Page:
Monday 19 March 2018

Mature McIlroy ready to take on 'bully' boys

Luke Donald and Rory McIlroy pictured with the Race to Dubai trophy
Luke Donald and Rory McIlroy pictured with the Race to Dubai trophy

Karl MacGinty , in Dubai

RORY McILROY will never again surrender the initiative to an opponent as he did to Lee Westwood during the Dubai World Championship two years ago.

At the tender age of 20, McIlroy entered the final week of that European Tour season with a slender lead in the inaugural Race to Dubai before Westwood "bullied" (his word) the young Ulsterman into submission with an imperious performance.

In the two years since, McIlroy has changed utterly, his transformation from 'wunderkind' into the buzz player in world golf accelerating with each of the past 11 months.

So, Holywood's reigning US Open champion is far better equipped for the mental challenge he faces this week in the sweltering desert sun as he tries to overtake England's world No 1 Luke Donald in the final sprint for the 2011 Race to Dubai title.

In June, for example, Ryder Cup star McIlroy showed resilience and maturity well beyond his years as he recovered from a nightmare meltdown on Sunday at the Masters to complete a record-shattering victory at Congressional 70 days later.


Off the course, he has severed a couple of significant ties with his youth, parting from his schooldays' girlfriend early last summer, followed by his surprising decision in October to leave his agent and long-time friend, Chubby Chandler.

Now dating tennis world No 1 Caroline Wozniacki and managed by Dublin firm Horizon, McIlroy's very much his own man and a Major champion in every sense of those words.

He proved as much last Sunday when he defied exhaustion from a mystery virus and 10 mad-cap weeks on the road to win the Hong Kong Open and set-up this week's Dubai World Championship confrontation with Donald.

Yes, the odds are stacked against McIlroy. Not only must he register the first back-to-back wins of his career on Sunday to have any chance of overtaking Race to Dubai leader Donald, but the Northern Irishman also requires the highly consistent Englishman to finish outside the first nine, which may be the less likely of the two requirements.

Unlike two years ago, however, there's unlikely to be any mind games on the Earth Course and, with his concentration focused entirely on his own golf game, McIlroy has a better chance of overhauling Donald this week than keeping Westwood at bay in 2009.

After that year's first round, McIlroy admitted he'd be relieved not to have to play with Westwood the following day, which his former ISM stablemate said was a massive boost to his confidence and morale.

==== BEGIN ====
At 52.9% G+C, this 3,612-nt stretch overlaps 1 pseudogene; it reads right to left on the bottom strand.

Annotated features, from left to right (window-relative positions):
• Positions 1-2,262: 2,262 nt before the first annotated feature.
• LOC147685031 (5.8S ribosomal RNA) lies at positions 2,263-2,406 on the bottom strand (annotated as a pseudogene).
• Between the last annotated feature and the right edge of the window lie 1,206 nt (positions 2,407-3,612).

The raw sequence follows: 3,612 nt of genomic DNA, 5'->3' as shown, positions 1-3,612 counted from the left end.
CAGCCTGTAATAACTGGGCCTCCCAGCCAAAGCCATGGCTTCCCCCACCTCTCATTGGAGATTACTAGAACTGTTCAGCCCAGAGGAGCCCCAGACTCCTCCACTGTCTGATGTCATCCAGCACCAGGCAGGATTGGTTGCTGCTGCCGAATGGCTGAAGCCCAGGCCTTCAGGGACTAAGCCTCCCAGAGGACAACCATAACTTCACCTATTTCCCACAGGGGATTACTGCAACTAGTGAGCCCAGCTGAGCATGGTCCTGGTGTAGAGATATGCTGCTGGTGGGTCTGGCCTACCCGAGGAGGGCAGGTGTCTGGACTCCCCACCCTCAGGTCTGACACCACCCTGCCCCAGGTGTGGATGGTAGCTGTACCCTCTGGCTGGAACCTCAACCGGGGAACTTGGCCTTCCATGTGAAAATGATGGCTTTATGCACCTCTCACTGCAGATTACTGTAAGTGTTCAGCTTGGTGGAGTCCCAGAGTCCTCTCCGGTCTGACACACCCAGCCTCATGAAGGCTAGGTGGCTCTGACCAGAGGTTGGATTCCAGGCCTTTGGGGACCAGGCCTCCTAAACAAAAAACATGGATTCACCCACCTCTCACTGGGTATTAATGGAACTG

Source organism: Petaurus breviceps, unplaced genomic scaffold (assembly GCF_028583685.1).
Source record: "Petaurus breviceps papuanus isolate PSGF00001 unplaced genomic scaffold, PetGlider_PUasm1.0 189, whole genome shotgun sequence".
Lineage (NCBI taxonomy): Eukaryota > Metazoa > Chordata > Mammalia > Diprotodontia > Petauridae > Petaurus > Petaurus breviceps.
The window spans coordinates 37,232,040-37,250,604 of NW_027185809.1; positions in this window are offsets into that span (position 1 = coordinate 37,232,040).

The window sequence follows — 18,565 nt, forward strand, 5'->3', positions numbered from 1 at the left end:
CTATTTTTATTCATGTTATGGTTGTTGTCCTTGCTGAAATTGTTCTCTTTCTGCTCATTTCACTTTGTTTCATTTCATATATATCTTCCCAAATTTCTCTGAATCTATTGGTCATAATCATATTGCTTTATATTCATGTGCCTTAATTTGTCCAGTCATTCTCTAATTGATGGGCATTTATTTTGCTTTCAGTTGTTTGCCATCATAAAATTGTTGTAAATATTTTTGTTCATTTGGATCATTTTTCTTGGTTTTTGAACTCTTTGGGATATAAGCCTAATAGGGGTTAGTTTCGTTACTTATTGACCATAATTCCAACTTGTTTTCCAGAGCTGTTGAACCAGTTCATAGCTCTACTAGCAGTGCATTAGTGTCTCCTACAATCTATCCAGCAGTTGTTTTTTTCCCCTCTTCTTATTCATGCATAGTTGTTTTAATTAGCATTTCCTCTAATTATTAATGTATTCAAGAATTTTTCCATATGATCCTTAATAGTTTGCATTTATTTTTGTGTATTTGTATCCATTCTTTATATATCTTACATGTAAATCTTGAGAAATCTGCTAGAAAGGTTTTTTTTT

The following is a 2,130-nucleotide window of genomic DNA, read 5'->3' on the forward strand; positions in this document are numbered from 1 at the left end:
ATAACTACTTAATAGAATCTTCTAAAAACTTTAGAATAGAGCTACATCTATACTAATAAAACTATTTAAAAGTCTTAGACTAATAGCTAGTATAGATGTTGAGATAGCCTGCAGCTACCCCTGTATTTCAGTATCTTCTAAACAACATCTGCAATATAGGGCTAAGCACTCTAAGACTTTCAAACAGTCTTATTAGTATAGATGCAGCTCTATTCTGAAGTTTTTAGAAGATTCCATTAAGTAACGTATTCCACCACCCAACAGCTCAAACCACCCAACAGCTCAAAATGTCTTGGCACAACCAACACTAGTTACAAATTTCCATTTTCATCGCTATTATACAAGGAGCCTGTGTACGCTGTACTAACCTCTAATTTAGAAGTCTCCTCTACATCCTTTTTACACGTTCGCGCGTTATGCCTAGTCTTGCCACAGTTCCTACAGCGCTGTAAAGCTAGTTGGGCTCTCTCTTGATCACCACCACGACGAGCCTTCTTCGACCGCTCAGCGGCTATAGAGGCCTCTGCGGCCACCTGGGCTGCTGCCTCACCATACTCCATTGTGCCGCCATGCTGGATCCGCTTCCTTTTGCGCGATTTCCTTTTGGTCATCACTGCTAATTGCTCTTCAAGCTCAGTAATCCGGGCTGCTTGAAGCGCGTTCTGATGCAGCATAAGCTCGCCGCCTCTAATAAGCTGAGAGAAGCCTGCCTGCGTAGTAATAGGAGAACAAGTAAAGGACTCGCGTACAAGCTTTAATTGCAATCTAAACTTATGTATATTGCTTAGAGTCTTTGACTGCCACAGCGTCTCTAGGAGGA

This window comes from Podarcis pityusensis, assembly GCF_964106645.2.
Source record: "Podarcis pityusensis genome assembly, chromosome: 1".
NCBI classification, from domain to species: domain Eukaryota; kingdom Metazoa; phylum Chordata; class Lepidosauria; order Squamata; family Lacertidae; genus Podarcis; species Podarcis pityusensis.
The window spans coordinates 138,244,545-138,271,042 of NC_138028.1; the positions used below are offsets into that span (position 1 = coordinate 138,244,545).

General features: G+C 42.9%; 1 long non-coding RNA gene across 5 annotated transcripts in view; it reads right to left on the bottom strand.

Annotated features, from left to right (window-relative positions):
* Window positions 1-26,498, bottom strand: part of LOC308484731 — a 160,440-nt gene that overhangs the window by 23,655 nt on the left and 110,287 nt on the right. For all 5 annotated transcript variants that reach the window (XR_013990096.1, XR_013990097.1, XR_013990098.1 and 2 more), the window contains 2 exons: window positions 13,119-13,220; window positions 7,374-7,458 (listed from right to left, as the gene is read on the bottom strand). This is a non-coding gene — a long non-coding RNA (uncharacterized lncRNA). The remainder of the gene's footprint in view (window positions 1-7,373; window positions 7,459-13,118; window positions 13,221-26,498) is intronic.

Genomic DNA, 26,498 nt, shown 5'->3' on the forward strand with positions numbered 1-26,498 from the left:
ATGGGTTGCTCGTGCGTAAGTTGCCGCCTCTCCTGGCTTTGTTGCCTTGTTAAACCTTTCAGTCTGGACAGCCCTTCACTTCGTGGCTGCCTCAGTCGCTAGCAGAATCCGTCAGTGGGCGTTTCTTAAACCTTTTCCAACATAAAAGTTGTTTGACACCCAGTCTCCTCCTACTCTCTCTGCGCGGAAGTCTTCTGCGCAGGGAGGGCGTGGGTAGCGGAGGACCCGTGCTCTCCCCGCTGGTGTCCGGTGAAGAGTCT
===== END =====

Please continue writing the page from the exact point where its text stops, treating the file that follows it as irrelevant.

"I don't really think it was something that cost me the tournament," the Ulsterman insisted yesterday. "Lee was head and shoulders above everyone else that week and even if I'd played my best, it probably wouldn't have been enough. I think he was 24-under when he won.

"It was just something I said," he added. "Something I was feeling. I'd found it tough in that first round to fully concentrate on my own game. That happens if you are looking at what the player beside you is doing.

"Yeah, I feel like it is something I've learned. When I go out tomorrow with Luke in the last game, I'll only be trying to concentrate on myself and my own game."

Westwood yesterday insisted: "No, I don't think I exploited Rory's inexperience. I used my experience."

With a mischievous grin, he then added: "You know, maybe that was exploiting his inexperience a little bit, but it's part of the game really, isn't it? I didn't jump out and put him off or anything like that."

He acknowledged that McIlroy is "obviously more experienced now. He's got two years of extra competitiveness and playing under his belt and I suppose he did well to win last week and give himself a chance.

"I still think the ball is still in Luke's court. It's always difficult when you actually have to win to do it."

Indeed, Westwood, would like nothing better next Sunday than to spike any debate about the Race to Dubai by winning Dubai World Championship for the second time on another course that fits his eye.

"I'd be nice to see someone having a putt for everything," he said, smiling: "But, hopefully, not. Hopefully, I'll win the tournament instead.

McIlroy, looking tired and drawn yesterday as he awaited the results of this week's blood tests in Dubai, admitted: "I'm not 100pc energy-wise," he said.

But he's unlikely to have any trouble getting the adrenaline flowing this weekend.

Irish Independent

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